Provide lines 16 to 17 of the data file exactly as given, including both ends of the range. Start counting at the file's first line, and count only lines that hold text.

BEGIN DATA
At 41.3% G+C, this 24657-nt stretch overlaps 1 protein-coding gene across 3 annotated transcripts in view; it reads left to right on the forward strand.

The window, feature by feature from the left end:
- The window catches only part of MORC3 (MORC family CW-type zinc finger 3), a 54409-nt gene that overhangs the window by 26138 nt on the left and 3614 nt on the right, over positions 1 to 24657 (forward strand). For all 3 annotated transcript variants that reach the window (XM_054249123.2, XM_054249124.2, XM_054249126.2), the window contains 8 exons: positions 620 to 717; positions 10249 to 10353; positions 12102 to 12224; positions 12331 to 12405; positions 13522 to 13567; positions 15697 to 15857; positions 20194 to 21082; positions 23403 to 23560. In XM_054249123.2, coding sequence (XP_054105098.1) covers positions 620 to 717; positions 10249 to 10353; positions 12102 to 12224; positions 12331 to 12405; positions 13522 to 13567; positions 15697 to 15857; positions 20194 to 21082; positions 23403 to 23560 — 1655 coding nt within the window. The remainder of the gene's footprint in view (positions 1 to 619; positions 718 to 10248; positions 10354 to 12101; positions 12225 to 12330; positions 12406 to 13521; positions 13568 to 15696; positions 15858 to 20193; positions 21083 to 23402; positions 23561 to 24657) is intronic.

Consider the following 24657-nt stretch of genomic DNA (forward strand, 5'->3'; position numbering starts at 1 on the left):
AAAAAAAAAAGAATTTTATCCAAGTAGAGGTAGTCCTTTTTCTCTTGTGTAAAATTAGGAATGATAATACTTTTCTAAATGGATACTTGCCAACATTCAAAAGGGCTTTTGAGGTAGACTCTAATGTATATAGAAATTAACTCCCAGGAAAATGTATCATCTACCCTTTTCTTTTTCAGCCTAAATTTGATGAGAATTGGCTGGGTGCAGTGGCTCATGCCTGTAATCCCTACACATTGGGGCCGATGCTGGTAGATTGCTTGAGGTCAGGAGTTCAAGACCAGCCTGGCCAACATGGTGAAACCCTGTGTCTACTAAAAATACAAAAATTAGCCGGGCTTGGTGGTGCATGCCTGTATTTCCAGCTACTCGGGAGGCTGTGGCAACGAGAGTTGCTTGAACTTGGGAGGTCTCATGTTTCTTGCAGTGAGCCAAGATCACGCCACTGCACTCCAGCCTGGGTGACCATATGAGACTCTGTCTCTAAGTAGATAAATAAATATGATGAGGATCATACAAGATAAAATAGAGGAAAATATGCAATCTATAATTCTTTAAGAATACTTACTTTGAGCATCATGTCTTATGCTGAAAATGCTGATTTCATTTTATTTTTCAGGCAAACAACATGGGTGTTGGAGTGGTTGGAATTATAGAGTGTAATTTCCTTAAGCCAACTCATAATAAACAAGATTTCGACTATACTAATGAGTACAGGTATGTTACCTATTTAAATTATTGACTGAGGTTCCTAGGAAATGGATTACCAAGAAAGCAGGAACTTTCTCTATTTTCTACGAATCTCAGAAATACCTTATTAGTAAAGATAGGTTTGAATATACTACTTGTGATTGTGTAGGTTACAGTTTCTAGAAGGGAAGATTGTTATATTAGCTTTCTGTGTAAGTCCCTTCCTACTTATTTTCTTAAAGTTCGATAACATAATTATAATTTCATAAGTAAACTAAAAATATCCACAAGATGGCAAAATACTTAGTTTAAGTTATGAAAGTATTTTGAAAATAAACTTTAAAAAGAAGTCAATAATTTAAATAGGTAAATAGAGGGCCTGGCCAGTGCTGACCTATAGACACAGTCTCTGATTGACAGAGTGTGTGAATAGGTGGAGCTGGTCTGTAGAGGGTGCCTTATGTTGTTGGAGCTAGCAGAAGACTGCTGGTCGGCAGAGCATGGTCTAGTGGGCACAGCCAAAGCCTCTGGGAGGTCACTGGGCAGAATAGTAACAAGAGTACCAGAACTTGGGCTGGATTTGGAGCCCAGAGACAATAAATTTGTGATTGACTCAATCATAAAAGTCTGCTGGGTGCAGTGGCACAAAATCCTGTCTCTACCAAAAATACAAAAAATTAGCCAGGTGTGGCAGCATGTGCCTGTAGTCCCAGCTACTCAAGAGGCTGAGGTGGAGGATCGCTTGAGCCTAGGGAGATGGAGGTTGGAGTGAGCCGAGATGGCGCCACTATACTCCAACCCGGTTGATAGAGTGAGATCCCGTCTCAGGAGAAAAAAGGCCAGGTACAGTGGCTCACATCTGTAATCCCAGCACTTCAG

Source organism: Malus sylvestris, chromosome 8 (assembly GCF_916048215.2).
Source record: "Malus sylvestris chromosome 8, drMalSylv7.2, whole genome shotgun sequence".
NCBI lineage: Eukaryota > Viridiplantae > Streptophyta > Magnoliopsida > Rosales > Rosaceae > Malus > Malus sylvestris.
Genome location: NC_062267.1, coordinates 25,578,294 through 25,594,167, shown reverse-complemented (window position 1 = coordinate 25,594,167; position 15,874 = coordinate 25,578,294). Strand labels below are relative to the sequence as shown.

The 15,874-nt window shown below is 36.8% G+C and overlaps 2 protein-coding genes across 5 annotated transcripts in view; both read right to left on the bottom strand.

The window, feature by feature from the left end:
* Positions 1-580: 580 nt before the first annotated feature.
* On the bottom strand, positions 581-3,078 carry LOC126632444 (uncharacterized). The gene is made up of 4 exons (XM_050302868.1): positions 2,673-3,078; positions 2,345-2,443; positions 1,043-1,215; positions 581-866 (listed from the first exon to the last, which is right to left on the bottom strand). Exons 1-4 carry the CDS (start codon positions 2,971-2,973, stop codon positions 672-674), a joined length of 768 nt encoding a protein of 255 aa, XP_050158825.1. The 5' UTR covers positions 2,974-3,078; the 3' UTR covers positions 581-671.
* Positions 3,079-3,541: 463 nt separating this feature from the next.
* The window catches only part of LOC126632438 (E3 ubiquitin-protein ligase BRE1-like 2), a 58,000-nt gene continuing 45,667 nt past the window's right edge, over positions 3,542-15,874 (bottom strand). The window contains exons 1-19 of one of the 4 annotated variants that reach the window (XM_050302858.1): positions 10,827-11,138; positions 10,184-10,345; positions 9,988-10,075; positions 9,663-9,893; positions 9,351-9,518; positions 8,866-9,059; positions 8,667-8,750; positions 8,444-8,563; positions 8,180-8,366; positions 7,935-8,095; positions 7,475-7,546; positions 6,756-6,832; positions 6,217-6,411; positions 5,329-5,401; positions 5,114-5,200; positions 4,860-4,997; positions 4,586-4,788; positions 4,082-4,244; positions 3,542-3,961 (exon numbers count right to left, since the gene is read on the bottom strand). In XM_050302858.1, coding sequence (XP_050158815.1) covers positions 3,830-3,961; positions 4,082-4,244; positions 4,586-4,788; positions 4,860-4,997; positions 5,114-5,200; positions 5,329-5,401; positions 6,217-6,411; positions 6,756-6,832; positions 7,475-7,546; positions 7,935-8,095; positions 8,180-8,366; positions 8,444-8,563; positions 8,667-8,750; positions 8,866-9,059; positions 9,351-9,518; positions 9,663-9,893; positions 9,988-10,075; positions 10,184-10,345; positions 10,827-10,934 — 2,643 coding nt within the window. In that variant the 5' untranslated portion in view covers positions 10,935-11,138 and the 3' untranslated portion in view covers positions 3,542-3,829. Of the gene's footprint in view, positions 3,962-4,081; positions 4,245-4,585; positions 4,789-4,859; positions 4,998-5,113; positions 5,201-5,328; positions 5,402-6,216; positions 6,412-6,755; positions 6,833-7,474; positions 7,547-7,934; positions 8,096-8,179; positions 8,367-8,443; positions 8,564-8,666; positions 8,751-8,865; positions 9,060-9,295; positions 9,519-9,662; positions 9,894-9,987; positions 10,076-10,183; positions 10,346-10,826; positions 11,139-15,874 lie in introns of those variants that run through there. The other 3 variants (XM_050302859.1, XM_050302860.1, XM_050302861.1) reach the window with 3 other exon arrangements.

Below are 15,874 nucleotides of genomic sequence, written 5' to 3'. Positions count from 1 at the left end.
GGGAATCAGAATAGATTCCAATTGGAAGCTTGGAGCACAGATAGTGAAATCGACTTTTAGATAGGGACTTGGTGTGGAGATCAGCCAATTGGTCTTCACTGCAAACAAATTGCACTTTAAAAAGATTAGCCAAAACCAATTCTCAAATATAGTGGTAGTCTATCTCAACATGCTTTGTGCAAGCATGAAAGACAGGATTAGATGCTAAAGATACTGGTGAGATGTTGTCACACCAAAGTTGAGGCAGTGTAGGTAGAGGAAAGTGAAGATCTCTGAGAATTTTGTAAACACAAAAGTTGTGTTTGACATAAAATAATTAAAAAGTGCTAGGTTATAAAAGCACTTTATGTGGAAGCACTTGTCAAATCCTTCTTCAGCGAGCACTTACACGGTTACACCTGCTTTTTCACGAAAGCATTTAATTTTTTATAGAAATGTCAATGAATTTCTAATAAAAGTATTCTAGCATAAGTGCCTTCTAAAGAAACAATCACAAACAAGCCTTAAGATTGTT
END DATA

Below are 15,874 nucleotides of genomic sequence, written 5' to 3'. Positions count from 1 at the left end.
GGGAATCAGAATAGATTCCAATTGGAAGCTTGGAGCACAGATAGTGAAATCGACTTTTAGATAGGGACTTGGTGTGGAGATCAGCCAATTGGTCTTCACTGCAAACAAATTGCACTTTAAAAAGATTAGCCAAAACCAATTCTCAAATATAGTGGTAGTCTATCTCAACATGCTTTGTGCAAGCATGAAAGACAGGATTAGATGCTAAAGATACTGGTGAGATGTTGTCACACCAAAGTTGAGGCAGTGTAGGTAGAGGAAAGTGAAGATCTCTGAGAATTTTGTAAACACAAAAGTTGTGTTTGACATAAAATAATTAAAAAGTGCTAGGTTATAAAAGCACTTTATGTGGAAGCACTTGTCAAATCCTTCTTCAGCGAGCACTTACACGGTTACACCTGCTTTTTCACGAAAGCATTTAATTTTTTATAGAAATGTCAATGAATTTCTAATAAAAGTATTCTAGCATAAGTGCCTTCTAAAGAAACAATCACAAACAAGCCTTAAGATTGTT